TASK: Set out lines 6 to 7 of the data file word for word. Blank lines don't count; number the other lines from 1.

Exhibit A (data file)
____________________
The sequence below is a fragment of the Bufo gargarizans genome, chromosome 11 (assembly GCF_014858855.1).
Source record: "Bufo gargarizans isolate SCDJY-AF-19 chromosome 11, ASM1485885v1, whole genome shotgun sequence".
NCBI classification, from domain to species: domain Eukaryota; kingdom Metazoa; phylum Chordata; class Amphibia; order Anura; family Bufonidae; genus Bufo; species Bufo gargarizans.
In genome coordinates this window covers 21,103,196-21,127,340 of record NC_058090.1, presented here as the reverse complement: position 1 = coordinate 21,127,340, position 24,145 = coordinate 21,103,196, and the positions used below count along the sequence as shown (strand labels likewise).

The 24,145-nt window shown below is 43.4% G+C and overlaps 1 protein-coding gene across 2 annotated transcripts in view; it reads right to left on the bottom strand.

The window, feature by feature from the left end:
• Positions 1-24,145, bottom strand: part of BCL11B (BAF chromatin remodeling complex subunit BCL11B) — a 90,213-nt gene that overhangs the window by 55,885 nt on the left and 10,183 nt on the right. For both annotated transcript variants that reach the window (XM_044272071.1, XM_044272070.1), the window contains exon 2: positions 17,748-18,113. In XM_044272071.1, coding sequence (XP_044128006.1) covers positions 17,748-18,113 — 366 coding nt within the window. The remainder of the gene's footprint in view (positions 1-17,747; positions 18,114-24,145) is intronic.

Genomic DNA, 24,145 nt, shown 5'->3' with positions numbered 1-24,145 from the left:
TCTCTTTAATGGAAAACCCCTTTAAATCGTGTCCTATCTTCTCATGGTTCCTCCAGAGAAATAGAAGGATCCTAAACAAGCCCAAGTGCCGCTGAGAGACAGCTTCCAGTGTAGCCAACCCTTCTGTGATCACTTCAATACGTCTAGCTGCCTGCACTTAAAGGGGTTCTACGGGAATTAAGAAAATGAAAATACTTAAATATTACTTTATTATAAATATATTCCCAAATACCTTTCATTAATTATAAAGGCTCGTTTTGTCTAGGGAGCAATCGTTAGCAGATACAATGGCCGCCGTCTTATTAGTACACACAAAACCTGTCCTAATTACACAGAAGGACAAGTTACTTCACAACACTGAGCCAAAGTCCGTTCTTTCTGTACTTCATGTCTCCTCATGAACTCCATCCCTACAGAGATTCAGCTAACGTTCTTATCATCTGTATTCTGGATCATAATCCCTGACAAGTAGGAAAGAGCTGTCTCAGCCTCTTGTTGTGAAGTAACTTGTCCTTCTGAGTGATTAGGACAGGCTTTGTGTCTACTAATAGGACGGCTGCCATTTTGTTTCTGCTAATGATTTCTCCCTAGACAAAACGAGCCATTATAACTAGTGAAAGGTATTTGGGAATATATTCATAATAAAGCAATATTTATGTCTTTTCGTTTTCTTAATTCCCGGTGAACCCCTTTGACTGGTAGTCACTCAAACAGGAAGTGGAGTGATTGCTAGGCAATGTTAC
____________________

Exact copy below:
The window, feature by feature from the left end:
• Positions 1-24,145, bottom strand: part of BCL11B (BAF chromatin remodeling complex subunit BCL11B) — a 90,213-nt gene that overhangs the window by 55,885 nt on the left and 10,183 nt on the right. For both annotated transcript variants that reach the window (XM_044272071.1, XM_044272070.1), the window contains exon 2: positions 17,748-18,113. In XM_044272071.1, coding sequence (XP_044128006.1) covers positions 17,748-18,113 — 366 coding nt within the window. The remainder of the gene's footprint in view (positions 1-17,747; positions 18,114-24,145) is intronic.